17 November 2009
Many roads will end at Homestead
The end of the 2009 season marks the end of a number of NASCAR relationships
The winds of change will be blowing at Homestead-Miami Speedway this week.
The season-ending Ford 400 at the 1.5-mile track marks the end of the road for more than a handful of relationships in the Cup garage. Here's a look of some of the important “lasts” that will take place Sunday.
Pat Tryson's last race with Kurt Busch. Tryson is leaving Penske Racing for Michael Waltrip Racing to serve as crew chief for Martin Truex Jr. Knowing the die was cast before the Chase started, Busch and Tryson have performed remarkably well in the past nine races. They won Nov. 8 at Texas and will bring that same chassis to Homestead.
“We're bringing back 'Patriot', the car we won with at Texas,” Busch said. “It's a great car. Our team has an upbeat feel. We've had a long year. We've had a successful year. There's no better way than put together a 100 per cent effort this next week and go out with a bang — and, hopefully, a win.”
Jamie McMurray's last ride for Roush Fenway Racing. Owner Jack Roush must jettison one of his five teams to comply with the NASCAR-mandated reduction from five to four. McMurray's stock rose when he won Nov. 1 at Talladega, his first victory in more than two years. McMurray is expected to replace Truex, who will drive the #01 Earnhardt Ganassi Chevrolet for the last time at Homestead before moving to MWR. An announcement of McMurray's signing with EGR should come this week.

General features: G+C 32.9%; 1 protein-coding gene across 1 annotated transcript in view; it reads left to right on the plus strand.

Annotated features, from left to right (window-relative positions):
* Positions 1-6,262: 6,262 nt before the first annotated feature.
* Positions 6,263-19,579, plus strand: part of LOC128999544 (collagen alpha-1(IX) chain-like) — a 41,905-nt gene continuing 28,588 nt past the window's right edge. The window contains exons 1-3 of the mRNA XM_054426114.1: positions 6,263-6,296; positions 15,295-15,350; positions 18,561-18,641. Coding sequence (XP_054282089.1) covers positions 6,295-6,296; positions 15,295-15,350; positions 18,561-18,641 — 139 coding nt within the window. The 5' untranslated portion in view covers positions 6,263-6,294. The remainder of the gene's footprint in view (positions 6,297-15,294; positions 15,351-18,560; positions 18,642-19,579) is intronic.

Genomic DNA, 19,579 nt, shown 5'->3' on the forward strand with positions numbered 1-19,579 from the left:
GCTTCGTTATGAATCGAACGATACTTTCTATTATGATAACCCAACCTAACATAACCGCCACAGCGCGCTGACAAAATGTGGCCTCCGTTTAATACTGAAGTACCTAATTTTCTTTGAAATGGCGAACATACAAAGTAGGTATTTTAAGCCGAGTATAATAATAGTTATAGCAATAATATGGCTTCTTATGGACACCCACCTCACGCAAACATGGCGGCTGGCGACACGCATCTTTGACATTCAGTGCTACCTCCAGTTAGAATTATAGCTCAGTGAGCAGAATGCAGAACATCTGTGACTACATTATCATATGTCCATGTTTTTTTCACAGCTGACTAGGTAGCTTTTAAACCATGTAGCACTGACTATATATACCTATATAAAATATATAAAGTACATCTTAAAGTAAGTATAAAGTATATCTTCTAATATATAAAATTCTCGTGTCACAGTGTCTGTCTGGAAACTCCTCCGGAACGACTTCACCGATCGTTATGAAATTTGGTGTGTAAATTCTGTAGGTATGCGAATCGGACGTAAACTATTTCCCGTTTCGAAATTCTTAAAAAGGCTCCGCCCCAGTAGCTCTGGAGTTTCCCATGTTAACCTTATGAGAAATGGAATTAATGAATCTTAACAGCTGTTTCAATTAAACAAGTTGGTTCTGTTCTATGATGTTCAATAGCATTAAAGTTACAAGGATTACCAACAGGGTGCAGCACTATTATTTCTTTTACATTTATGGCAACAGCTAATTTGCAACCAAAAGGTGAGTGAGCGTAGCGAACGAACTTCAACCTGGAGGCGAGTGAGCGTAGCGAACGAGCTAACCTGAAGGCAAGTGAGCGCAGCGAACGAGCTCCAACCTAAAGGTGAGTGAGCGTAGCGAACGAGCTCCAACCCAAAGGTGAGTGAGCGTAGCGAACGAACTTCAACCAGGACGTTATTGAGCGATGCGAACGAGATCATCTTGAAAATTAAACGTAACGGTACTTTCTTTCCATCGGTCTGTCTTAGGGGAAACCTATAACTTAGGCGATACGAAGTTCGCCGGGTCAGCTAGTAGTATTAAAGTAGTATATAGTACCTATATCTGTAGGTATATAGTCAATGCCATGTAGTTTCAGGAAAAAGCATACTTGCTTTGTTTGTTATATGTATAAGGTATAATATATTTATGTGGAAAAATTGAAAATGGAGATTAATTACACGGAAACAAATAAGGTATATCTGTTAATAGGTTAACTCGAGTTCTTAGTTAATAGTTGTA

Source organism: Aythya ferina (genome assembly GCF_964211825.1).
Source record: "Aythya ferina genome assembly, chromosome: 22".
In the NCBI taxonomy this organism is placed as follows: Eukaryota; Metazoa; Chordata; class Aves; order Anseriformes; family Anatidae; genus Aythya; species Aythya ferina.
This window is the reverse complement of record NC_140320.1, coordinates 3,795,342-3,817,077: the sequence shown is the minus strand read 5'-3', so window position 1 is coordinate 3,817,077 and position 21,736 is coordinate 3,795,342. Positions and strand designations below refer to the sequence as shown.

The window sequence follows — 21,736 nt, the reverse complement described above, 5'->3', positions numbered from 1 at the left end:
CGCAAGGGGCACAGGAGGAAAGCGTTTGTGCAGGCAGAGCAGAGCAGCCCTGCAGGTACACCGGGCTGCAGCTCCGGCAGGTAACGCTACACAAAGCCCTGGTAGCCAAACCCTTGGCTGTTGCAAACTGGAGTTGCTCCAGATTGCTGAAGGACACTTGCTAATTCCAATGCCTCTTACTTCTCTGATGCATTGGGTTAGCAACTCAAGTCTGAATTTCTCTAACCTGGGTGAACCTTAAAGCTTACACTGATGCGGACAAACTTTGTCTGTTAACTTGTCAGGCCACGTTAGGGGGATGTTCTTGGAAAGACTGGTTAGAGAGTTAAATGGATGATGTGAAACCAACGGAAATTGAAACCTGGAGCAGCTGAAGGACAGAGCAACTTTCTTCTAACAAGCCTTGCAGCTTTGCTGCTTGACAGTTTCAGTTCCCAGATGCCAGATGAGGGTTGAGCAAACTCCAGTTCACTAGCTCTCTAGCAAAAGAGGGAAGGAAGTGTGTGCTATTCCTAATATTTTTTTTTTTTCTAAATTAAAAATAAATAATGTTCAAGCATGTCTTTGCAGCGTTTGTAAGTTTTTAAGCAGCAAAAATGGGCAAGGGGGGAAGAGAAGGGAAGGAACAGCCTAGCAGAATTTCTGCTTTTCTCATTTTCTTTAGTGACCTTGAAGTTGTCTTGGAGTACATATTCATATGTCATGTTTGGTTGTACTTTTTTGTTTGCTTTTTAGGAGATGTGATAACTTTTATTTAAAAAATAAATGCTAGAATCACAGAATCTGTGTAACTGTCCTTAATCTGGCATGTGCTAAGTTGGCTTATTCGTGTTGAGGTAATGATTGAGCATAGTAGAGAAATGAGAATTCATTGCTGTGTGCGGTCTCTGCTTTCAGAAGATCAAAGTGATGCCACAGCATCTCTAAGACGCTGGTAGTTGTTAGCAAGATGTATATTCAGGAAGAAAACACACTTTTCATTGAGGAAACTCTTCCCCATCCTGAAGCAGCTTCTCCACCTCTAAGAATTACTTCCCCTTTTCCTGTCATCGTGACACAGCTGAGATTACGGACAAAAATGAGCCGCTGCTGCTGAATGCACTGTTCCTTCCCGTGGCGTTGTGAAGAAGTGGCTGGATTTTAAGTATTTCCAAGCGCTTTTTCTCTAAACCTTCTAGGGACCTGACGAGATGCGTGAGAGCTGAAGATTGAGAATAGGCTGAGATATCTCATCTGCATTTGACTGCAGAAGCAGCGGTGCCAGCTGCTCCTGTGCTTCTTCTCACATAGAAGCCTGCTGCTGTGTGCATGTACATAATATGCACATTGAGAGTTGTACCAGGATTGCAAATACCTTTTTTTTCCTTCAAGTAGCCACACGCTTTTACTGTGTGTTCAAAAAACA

Michael Waltrip's last race as a full-time driver. Waltrip's final full season in Cup racing deserves more fanfare than it has received to this point. Waltrip began his Cup career 758 races ago (on May 26, 1985), 24 days after Kyle Busch was born. In 2010, Waltrip will run a few selected races, concentrating on the restrictor-plate tracks (Daytona and Talladega) he particularly likes.
“I figured out that only Mark Martin can drive forever — and I can't,” Waltrip said.
A wealth of “lasts” at Richard Petty Motorsports. Homestead will be Reed Sorenson's last race for RPM. It will be AJ Allmendinger's last race in the #44; he'll take Sorenson's place in the vaunted #43 next year. It will be RPM's last race in Dodge equipment. It will be the swan song of the RPM engine shop, as the organisation transitions to Ford and Roush-Yates engines next season. And who knows? If the RPM/Yates Racing merger — announced Sept. 10 — actually happens, it may be the last event for Yates Racing.
The last chance for Mark Martin. Can the 50-year-old driver overcome Jimmie Johnson's 108-point lead in the Chase for the NASCAR Sprint Cup? Optimistic Martin fans will point to the nine times Martin has beaten Johnson by more than 108 points in head-to-head competition, including once at Homestead (2005, when Martin finished second and Johnson 40th). Pessimists will point to the other 257 races where that hasn't happened.
“Heck, I'm not mathematically eliminated yet,” Martin said after finishing fourth to Johnson's first in Sunday's Cup race at Phoenix. “We'll go to Homestead, and we've got to race for second yet. We've got a race on our hands with Jeff Gordon and Kurt Busch. We're still racing like there's no tomorrow.”
by Reid Spencer/Sporting News
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